Matt Hancock has sparked fresh anger over nurses’ pay by claiming NHS staff will get a salary “rise” – even though his 1% offer is less than forecast inflation.
In a testy evidence session before MPs, the health secretary doubled down on his hardline stance on the pay offer, claiming that as current inflation was 0.9% it was “simply a matter of fact” that the deal was an increase in wages.
But with the government’s official economic advisers forecasting the cost of living will rise to between 1.5% and 1.8% over 2021/22, trade unions and Labour pounced on Hancock’s remarks as being deliberately misleading.
Asked directly by health select committee chair Jeremy Hunt whether the 1% was a real terms pay rise or cut, Hancock replied: “Inflation is below 1% and therefore a proposed 1% pay rise is indeed a pay rise and that’s simply a matter of fact.”
He added that NHS staff had been spared a wider pay freeze for public sector staff, adding “we put in place evidence reflecting what is affordable”.
Even on Hancock’s own definition of current inflation, which stands at 0.9%, his pay offer would amount to 0.1%.
But the Office for Budget Responsibility has forecast inflation to rise markedly over coming years, turning the 1% offer into a real terms salary cut.
The Royal College of Nursing (RCN) said that Hancock was “digging in” but the public were clear that they backed a proper pay rise to recognise the real worth of NHS after the pandemic of the past year.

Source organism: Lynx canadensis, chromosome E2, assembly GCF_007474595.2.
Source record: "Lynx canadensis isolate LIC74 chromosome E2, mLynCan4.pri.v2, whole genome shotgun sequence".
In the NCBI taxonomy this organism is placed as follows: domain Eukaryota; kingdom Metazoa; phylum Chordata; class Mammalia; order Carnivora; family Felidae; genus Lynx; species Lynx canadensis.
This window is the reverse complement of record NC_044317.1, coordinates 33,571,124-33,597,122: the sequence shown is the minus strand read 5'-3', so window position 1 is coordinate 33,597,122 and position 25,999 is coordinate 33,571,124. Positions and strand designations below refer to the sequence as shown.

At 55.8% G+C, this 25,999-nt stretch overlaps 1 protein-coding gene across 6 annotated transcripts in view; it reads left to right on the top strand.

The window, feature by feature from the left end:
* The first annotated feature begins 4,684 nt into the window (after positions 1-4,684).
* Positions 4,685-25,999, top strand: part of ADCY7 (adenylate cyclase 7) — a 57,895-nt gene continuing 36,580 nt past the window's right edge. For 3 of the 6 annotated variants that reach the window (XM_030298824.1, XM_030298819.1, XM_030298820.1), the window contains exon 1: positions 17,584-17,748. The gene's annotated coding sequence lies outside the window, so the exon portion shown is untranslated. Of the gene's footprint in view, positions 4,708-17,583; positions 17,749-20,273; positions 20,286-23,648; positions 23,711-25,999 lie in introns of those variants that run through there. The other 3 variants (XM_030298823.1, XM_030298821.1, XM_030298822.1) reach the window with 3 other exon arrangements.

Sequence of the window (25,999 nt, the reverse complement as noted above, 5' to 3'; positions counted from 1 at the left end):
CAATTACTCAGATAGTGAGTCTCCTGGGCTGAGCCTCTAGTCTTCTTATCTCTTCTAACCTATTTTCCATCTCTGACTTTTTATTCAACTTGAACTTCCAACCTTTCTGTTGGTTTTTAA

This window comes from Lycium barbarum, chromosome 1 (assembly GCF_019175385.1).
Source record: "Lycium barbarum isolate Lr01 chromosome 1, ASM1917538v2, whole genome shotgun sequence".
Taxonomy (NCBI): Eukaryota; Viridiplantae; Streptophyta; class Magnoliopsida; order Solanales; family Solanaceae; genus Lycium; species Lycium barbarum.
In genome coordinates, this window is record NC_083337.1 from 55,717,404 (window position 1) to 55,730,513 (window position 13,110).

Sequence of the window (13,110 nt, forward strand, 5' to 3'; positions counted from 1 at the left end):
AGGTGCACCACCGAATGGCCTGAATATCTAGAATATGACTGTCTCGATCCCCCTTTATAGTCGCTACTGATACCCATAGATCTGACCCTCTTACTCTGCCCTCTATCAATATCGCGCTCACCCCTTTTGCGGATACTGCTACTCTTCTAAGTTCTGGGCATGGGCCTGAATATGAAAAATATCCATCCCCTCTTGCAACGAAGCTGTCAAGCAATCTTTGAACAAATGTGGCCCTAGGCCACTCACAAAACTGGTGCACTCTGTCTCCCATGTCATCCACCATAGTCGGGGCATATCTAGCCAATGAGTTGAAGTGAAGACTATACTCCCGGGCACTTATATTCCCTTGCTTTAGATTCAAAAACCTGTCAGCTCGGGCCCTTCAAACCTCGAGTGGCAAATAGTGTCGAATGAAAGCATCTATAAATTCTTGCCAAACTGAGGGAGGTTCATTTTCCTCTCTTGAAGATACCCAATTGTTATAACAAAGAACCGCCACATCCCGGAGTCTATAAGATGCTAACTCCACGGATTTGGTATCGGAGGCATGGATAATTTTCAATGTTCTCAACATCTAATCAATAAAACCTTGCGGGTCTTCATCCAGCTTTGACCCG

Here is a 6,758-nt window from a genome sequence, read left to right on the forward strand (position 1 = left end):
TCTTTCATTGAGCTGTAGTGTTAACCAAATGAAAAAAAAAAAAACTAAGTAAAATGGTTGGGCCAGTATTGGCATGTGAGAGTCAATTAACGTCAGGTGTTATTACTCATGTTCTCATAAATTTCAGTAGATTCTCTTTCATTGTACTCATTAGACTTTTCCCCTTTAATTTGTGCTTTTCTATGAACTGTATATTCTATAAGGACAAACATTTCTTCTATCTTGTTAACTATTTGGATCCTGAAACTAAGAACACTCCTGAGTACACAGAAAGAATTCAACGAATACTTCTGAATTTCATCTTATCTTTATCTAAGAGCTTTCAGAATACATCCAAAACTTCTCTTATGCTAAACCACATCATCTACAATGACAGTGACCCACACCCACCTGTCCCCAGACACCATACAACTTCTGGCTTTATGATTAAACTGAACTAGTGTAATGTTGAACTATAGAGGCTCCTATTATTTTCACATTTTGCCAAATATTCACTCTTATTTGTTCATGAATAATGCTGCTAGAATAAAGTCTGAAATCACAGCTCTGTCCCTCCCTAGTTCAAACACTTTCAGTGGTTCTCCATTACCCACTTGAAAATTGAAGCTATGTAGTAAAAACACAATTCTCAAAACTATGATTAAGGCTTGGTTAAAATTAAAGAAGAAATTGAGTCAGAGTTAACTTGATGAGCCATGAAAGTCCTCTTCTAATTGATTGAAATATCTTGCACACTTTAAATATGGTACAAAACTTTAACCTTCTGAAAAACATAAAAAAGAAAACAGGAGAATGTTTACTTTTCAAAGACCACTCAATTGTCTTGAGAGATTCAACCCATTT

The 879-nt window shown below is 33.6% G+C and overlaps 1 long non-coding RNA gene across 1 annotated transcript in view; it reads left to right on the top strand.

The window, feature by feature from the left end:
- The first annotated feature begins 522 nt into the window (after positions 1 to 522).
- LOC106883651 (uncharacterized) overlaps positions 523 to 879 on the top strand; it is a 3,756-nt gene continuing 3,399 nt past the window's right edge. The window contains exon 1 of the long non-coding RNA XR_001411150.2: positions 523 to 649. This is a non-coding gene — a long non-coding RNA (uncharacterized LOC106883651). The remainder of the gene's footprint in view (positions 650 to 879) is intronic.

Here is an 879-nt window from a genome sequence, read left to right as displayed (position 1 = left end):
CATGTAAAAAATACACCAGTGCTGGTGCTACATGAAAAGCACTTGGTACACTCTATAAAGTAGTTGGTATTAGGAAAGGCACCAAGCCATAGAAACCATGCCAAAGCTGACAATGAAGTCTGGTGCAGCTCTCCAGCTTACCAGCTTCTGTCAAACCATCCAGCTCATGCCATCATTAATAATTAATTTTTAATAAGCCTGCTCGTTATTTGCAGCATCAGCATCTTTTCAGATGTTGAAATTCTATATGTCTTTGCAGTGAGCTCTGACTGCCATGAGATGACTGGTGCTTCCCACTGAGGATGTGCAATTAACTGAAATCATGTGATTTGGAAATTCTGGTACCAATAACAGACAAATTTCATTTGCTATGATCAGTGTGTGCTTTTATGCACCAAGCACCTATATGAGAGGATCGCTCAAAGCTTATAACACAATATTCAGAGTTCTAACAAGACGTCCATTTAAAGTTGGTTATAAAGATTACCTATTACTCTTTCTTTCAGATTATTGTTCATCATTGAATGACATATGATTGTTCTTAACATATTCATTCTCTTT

The RCN has taken the rare step of preparing for strike action over the 1% offer and is instead demanding 12.5%.
A spokesperson said: “The government is digging in despite public anger and clear support for NHS staff. In the middle of a pandemic, ministers cannot justify giving just £3.50 extra per week to nursing staff.”
Unison’s head of health Sara Gorton said: “Inflation and freezes to tax allowances mean a 1% increase is neither a wage rise, nor an acceptable way to treat health workers who’ve given everything this past year.
“Matt Hancock should stop trying to defend the indefensible. The government needs a rethink as even its own backbenchers have made clear. Without a decent pay rise this year, the NHS will struggle to hold on to its increasingly fed-up workforce.”
Shadow health secretary Jonathan Ashworth said: “Matt Hancock knows full well that with the OBR expectations for inflation, he is imposing a pay cut on NHS staff in a pandemic.
“Ministers should take this pay cut off the table and start talks with staff on a multi-year pay deal that reflects their worth and address recruitment and retention in the NHS.”
Earlier this week, deputy Labour leader Angela Rayner told the Mirror that even the 2.1% originally planned by ministers before the pandemic was “a small amount”. “The honest way of approaching this is not to put a ceiling on it,” she said.
During his evidence, Hancock also hinted that NHS chief Simon Stevens would soon get the certainty he wanted on funding, with just days until the start of the next financial year.
“Thankfully we are in a far better place in the pandemic than we were in November when the Spending Review was settled, nor indeed in January or February.
“So working out the exact operational costs will be published shortly but what all parts of the NHS know is the direct operational costs of Covid will be covered.”